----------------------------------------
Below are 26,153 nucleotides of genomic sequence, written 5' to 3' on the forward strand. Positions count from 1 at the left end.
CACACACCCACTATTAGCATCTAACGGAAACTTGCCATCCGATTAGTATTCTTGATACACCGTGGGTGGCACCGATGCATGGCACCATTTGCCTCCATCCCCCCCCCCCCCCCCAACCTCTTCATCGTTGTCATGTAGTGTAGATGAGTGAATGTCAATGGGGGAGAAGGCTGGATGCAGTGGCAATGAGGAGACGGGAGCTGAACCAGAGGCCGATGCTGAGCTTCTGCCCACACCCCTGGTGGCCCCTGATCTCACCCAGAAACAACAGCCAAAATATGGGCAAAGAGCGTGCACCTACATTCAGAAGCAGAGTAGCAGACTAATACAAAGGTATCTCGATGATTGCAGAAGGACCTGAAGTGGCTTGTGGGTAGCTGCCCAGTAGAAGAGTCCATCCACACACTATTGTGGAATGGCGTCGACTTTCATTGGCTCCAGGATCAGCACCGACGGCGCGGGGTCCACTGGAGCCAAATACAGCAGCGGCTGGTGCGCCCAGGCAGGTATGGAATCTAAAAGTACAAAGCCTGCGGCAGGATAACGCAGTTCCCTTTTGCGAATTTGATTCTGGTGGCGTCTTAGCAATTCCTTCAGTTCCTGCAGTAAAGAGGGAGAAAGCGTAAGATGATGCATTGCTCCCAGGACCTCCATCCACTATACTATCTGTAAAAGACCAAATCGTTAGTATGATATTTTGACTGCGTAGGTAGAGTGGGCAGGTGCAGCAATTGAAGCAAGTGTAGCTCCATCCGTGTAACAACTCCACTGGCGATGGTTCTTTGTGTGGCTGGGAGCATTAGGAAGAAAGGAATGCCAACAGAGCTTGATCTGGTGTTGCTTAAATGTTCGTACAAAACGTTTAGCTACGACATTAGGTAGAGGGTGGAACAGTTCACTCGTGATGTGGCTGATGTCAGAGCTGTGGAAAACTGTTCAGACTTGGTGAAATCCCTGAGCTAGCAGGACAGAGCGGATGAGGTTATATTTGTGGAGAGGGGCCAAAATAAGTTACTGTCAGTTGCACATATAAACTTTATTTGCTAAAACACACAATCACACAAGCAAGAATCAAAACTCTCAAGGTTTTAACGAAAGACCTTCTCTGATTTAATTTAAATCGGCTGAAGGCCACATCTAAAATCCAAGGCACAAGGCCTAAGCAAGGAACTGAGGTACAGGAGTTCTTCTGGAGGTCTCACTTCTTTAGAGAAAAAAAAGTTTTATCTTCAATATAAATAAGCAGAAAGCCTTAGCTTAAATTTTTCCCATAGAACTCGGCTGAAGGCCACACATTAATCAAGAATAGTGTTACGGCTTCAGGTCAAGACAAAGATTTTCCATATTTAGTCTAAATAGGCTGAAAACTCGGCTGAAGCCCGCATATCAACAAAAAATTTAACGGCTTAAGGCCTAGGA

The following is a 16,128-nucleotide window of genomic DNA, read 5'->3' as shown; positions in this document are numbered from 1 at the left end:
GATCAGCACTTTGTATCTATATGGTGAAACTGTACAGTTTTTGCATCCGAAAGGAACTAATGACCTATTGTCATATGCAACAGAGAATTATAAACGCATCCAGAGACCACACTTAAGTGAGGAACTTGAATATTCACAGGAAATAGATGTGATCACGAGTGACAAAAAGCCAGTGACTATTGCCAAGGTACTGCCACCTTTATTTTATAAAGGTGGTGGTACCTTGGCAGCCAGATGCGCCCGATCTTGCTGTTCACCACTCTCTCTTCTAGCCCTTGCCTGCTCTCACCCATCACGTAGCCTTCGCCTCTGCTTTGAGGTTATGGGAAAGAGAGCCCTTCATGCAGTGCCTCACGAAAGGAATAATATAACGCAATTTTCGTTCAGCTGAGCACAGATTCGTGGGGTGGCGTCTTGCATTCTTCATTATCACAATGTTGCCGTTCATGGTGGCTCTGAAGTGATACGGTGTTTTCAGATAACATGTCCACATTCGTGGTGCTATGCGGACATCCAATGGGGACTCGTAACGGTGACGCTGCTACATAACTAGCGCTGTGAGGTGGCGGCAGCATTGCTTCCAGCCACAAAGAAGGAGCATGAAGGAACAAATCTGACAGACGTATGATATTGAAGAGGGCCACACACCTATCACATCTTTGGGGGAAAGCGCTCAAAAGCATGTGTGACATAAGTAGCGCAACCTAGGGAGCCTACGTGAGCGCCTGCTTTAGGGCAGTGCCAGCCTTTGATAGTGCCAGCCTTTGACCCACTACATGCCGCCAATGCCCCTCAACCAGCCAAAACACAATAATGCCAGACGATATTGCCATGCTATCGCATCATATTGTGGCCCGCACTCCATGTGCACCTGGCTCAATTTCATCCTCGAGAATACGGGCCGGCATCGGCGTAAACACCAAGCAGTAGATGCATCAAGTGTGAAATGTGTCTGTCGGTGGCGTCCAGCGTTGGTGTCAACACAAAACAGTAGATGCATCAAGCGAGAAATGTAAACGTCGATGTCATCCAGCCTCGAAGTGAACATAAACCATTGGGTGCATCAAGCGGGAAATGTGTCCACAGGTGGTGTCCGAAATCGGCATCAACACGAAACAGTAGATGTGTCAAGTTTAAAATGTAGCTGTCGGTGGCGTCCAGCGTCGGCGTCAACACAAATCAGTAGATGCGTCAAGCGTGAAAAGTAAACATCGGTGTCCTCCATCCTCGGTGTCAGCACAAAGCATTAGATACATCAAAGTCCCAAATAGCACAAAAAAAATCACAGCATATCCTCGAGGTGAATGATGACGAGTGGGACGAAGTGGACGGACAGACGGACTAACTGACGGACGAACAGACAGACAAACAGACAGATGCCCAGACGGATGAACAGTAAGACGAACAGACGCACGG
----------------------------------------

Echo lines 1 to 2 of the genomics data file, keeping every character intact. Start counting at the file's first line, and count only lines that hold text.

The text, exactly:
Below are 26,153 nucleotides of genomic sequence, written 5' to 3' on the forward strand. Positions count from 1 at the left end.
CACACACCCACTATTAGCATCTAACGGAAACTTGCCATCCGATTAGTATTCTTGATACACCGTGGGTGGCACCGATGCATGGCACCATTTGCCTCCATCCCCCCCCCCCCCCCCAACCTCTTCATCGTTGTCATGTAGTGTAGATGAGTGAATGTCAATGGGGGAGAAGGCTGGATGCAGTGGCAATGAGGAGACGGGAGCTGAACCAGAGGCCGATGCTGAGCTTCTGCCCACACCCCTGGTGGCCCCTGATCTCACCCAGAAACAACAGCCAAAATATGGGCAAAGAGCGTGCACCTACATTCAGAAGCAGAGTAGCAGACTAATACAAAGGTATCTCGATGATTGCAGAAGGACCTGAAGTGGCTTGTGGGTAGCTGCCCAGTAGAAGAGTCCATCCACACACTATTGTGGAATGGCGTCGACTTTCATTGGCTCCAGGATCAGCACCGACGGCGCGGGGTCCACTGGAGCCAAATACAGCAGCGGCTGGTGCGCCCAGGCAGGTATGGAATCTAAAAGTACAAAGCCTGCGGCAGGATAACGCAGTTCCCTTTTGCGAATTTGATTCTGGTGGCGTCTTAGCAATTCCTTCAGTTCCTGCAGTAAAGAGGGAGAAAGCGTAAGATGATGCATTGCTCCCAGGACCTCCATCCACTATACTATCTGTAAAAGACCAAATCGTTAGTATGATATTTTGACTGCGTAGGTAGAGTGGGCAGGTGCAGCAATTGAAGCAAGTGTAGCTCCATCCGTGTAACAACTCCACTGGCGATGGTTCTTTGTGTGGCTGGGAGCATTAGGAAGAAAGGAATGCCAACAGAGCTTGATCTGGTGTTGCTTAAATGTTCGTACAAAACGTTTAGCTACGACATTAGGTAGAGGGTGGAACAGTTCACTCGTGATGTGGCTGATGTCAGAGCTGTGGAAAACTGTTCAGACTTGGTGAAATCCCTGAGCTAGCAGGACAGAGCGGATGAGGTTATATTTGTGGAGAGGGGCCAAAATAAGTTACTGTCAGTTGCACATATAAACTTTATTTGCTAAAACACACAATCACACAAGCAAGAATCAAAACTCTCAAGGTTTTAACGAAAGACCTTCTCTGATTTAATTTAAATCGGCTGAAGGCCACATCTAAAATCCAAGGCACAAGGCCTAAGCAAGGAACTGAGGTACAGGAGTTCTTCTGGAGGTCTCACTTCTTTAGAGAAAAAAAAGTTTTATCTTCAATATAAATAAGCAGAAAGCCTTAGCTTAAATTTTTCCCATAGAACTCGGCTGAAGGCCACACATTAATCAAGAATAGTGTTACGGCTTCAGGTCAAGACAAAGATTTTCCATATTTAGTCTAAATAGGCTGAAAACTCGGCTGAAGCCCGCATATCAACAAAAAATTTAACGGCTTAAGGCCTAGGA